Rittmann named 2017 recipient of Jankowski Legacy Award
Above: Regents’ Professor Bruce Rittmann recently received the Jankowski Legacy Award for 2017, which is one of the highest distinctions a Fulton Schools faculty member can achieve. The award recognizes engineering faculty with measured contributions to education, research and public service. Photographer: Jessica Hochreiter/ASU
After 12 years of advancing research and education at the Ira A. Fulton Schools of Engineering, Regents’ Professor Bruce Rittmann has been named the 2017 recipient of the Daniel Jankowski Legacy Award.
The award, which is one of the highest distinctions a Fulton Schools faculty member can achieve, recognizes engineering faculty with unparalleled contributions to education, research and public service with long-standing, demonstrated impact on advancing the mission and values of the Fulton Schools.
“I was very gratified by the vote of confidence from the Fulton Schools,” says Rittmann, a professor of civil, environmental and sustainable engineering. “Being recognized on one’s ‘home turf’ is special, because folks at ASU know the ‘real me,’ not just a record on paper. Feeling appreciated by one’s closest colleagues is most satisfying.”
Since arriving at ASU in 2005, Rittmann has served as the principal investigator or co-principal investigator on 123 funded research projects, representing more than $14.8 million in research expenditures, according to G. Edward Gibson Jr., director of the School of Sustainable Engineering and the Built Environment, one of the six Fulton Schools.
“The past twelve years have been a critical period for both the Fulton Schools and for civil, environmental and sustainable engineering,” says Gibson, Professor and Sunstate Chair of Construction Management and Engineering. “Bruce has been instrumental in providing leadership through this period, personally leading research and curricula enhancements, and inspiring and guiding his peers and students. He has boosted the reputation of ASU immensely by taking high-profile leadership roles in research and national committees. I feel that he epitomizes the level of dedication to ASU espoused by Dr. Jankowski and past awardees.”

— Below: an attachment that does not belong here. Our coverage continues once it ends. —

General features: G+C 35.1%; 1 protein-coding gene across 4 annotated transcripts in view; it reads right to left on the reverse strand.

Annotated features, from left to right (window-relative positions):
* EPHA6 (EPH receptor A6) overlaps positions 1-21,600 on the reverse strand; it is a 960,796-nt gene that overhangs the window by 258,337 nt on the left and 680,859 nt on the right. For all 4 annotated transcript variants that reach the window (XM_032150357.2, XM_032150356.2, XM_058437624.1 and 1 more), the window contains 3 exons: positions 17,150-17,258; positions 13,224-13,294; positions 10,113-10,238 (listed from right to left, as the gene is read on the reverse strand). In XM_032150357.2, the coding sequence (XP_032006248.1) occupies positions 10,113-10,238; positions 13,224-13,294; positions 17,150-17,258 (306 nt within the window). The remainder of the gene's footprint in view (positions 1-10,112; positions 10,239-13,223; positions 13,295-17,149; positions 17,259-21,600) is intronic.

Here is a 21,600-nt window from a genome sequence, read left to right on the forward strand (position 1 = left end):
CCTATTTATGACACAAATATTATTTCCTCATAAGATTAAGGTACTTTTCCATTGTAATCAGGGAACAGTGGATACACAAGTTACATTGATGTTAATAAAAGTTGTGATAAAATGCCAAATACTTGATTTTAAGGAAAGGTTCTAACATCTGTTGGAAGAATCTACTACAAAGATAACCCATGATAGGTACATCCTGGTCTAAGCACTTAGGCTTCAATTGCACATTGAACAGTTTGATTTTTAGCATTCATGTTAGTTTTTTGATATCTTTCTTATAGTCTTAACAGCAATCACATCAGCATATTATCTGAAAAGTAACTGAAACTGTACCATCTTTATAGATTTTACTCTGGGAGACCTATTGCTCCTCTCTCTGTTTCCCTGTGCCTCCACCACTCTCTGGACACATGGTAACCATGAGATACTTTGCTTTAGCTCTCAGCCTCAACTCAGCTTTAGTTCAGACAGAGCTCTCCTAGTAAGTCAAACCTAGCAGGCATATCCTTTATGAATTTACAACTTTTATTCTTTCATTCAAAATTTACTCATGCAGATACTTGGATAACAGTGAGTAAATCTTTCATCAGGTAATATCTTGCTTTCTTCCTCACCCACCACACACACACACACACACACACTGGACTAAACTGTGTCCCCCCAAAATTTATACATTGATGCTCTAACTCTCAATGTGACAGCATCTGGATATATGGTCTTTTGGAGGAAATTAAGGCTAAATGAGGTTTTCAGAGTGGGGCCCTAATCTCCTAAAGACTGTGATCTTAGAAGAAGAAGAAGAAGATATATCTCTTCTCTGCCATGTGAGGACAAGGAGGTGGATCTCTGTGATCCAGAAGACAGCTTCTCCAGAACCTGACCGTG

In his research work, Rittmann has pioneered novel uses of naturally occurring microbes to benefit the environment and human health.
“I have been doing environmental biotechnology for about 40 years, long before the name was used,” says Rittmann. “Now, the term environmental biotechnology is well recognized, and I am pleased to have had a role in establishing this new field.”
Earlier this year, Rittmann’s advances in using bacteria to clean contaminated water earned him a National Academy of Inventors Fellowship, the highest professional distinction awarded to academic inventors. To qualify for selection, NAI nominees must hold U.S. patents that make a tangible impact on “quality of life, economic development and welfare of society.”
Rittmann also serves as the director of the Swette Biodesign Center for Environmental Biotechnology, which he founded to “understand and manage microbial communities that provide services to society.”
In addition to research, Rittmann has proved himself as a leader in education, providing insight into curricula changes and improvements. In terms of service, Rittmann’s efforts to improve not only his academic unit, but the university overall are evident. Rittmann is a tireless advocate for ASU, helping to bring top talent to the university. He also established the Awards Committee within SSEBE to highlight the accomplishments of faculty and students.
Rittmann joins good company in receiving the Jankowski Legacy Award. Previous awardees include distinguished faculty such as fellow SSEBE Professor Sandra Houston, Regents’ Professor Dieter Schroder, Associate Dean for Academic and Student Affairs and Professor Jim Collofello, President’s Professor James Adams and Professor Emeritus Joe Palais.
Given every two years, the award was established to honor Professor Jankowski’s distinguished 40-year academic career. Jankowski started his career with ASU in the College of Engineering and Applied Sciences, which would later become the Ira A. Fulton Schools of Engineering. He retired in 2004, after serving as associate dean of academic affairs until 2001 and as interim dean for one year.
Though not personally acquainted with Jankowski, Rittmann says he is honored to have his name associated with Professor Jankowski.
“Being recognized has deep meaning to me, because it is a sign that I have had a positive impact on people and ideas,” says Rittmann. “I see awards as jumping off points, not as culminations. I hope that an award will give me more leverage and confidence to take the next, bigger step.”